EARLY HEAD START
Early Head Start (EHS) programs support low-income families with children under the age of 3. The comprehensive family-centered services promote child development and help parents achieve self-sufficiency with regard to stable housing, continued education, and financial security. QCC works with 14 Quality Rated Family Child Care Learning Homes in Georgia to support quality improvement efforts, provide training to educators and staff, access community resources, and engage parents with educational programs.
To learn more about Early Head Start or to see if you are eligible for a program in your area, call 1-877-255-4254.
Program Benefits Children and Families
A national study found positive results regarding the benefits of EHS for children and families, including:
- At the end of the program, 3-year-old Early Head Start (EHS) children performed significantly better on a range of cognitive, language, and social and emotional development measures than a randomly assigned control group. Additionally, the parents of the 3-year-olds scored significantly higher than control group parents on many aspects of home environment, parenting behavior, and progress toward self-sufficiency.
- Two years after the end of the program, prior to children entering kindergarten, positive impacts of EHS remained in areas of children’s social and emotional development, parenting, and parent well-being. Furthermore, those children who experienced EHS followed by formal early childhood education experiences (e.g., center-based child care, Head Start, or state pre-kindergarten) tended to have the best overall outcomes at the start of school.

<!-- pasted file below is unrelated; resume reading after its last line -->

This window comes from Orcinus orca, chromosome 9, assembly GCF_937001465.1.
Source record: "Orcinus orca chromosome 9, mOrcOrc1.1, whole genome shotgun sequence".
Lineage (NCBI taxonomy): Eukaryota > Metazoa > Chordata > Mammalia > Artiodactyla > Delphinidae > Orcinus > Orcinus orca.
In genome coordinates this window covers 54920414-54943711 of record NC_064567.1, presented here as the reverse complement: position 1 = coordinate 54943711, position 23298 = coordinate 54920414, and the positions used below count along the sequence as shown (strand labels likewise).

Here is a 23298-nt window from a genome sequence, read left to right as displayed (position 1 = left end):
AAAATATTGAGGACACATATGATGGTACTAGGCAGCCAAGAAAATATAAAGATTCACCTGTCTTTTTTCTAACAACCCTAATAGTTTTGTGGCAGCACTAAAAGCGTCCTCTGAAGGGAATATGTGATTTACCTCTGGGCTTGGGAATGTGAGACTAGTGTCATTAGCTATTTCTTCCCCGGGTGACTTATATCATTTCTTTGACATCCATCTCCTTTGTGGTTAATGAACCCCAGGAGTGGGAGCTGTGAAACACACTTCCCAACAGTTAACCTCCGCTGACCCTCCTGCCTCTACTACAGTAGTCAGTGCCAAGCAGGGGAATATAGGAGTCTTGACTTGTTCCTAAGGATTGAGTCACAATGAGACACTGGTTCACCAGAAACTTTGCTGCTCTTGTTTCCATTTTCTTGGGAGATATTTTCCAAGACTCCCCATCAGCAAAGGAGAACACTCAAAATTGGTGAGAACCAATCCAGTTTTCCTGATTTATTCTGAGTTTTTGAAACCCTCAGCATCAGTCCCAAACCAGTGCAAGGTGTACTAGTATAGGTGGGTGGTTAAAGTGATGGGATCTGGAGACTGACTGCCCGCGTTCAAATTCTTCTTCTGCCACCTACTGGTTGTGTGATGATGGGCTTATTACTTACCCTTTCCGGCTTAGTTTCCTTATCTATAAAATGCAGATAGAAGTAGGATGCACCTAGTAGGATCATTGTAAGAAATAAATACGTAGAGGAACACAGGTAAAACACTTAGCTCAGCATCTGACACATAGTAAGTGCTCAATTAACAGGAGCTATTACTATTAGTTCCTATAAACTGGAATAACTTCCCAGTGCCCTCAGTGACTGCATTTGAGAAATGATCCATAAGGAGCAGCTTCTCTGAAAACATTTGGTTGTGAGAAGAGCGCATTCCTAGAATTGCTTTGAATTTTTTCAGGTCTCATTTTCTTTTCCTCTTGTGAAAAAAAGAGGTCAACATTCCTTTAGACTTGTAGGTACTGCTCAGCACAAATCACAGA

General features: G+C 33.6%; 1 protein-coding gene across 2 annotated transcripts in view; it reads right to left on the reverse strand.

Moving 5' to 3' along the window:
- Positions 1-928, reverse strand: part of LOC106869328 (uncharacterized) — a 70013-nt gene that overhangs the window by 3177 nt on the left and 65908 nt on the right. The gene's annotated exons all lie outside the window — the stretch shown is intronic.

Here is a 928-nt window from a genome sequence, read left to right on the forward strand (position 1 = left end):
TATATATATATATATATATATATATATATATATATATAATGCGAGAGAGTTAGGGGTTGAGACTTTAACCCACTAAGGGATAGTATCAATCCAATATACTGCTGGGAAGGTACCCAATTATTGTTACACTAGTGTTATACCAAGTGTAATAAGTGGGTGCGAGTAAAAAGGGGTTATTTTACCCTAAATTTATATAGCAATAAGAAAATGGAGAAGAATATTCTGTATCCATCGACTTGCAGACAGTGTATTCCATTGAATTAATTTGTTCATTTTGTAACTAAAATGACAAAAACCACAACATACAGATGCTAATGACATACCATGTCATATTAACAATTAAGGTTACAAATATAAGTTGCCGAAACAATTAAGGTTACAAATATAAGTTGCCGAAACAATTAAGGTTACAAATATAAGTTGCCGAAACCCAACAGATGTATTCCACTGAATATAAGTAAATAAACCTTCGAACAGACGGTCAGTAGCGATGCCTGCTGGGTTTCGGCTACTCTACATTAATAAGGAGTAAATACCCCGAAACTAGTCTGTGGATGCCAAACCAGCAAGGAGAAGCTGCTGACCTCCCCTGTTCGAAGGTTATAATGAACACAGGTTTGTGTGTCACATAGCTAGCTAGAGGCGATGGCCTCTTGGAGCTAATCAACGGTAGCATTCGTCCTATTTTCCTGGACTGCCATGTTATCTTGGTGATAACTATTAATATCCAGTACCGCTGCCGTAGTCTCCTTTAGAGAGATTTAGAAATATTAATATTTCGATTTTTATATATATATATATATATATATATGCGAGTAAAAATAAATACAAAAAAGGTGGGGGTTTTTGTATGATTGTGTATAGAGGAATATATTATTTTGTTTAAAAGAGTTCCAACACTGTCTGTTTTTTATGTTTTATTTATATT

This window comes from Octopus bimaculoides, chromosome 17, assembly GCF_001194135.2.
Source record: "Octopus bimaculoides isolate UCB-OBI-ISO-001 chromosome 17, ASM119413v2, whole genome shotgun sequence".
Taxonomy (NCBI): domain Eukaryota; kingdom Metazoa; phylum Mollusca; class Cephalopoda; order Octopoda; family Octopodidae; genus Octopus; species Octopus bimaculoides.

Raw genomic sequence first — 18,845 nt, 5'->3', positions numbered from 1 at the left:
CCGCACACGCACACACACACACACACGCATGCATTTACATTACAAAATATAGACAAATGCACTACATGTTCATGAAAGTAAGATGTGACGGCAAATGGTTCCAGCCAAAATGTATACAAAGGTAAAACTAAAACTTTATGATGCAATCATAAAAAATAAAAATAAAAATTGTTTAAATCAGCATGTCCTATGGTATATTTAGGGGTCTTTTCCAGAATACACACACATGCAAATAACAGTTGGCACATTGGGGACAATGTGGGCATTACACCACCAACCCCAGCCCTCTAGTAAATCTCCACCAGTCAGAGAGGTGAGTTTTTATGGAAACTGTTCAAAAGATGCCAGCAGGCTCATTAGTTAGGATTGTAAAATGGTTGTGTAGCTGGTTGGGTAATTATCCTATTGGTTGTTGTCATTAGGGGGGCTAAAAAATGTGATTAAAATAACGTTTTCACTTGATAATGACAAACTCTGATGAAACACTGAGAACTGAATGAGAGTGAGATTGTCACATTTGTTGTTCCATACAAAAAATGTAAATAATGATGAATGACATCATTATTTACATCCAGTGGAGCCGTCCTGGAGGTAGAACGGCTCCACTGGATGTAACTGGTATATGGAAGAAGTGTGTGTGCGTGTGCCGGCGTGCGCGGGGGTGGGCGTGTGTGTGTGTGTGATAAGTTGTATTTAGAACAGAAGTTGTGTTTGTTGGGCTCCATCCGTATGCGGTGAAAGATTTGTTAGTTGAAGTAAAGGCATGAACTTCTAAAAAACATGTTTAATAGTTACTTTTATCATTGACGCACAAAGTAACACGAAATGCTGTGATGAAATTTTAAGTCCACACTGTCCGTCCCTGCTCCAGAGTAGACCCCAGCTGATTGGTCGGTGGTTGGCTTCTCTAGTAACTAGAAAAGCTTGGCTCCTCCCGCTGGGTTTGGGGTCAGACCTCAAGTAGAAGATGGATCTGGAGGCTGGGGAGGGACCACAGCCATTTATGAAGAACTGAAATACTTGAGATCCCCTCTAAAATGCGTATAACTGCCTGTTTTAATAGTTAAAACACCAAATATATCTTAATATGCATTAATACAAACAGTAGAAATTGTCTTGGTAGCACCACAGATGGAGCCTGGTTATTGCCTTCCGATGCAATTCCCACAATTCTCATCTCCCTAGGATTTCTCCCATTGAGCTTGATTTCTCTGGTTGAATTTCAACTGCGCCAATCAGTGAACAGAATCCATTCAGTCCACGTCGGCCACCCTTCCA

- By fifth grade, there was some evidence of sustained impacts of EHS on children’s social and emotional well-being, although we did not see the broad pattern of impacts for child and family outcomes found at earlier ages. Nonetheless, positive impacts persisted for some subgroups of children and families. For example, EHS demonstrated sustained impacts on children’s social and emotional development, parent support for education, and parent mental health among African-American families.
National evaluation conducted by Mathematica Policy Research, Inc., and Columbia University's Center for Children and Families, in collaboration with the Early Head Start Research Consortium. For more information, visit the evaluation project website.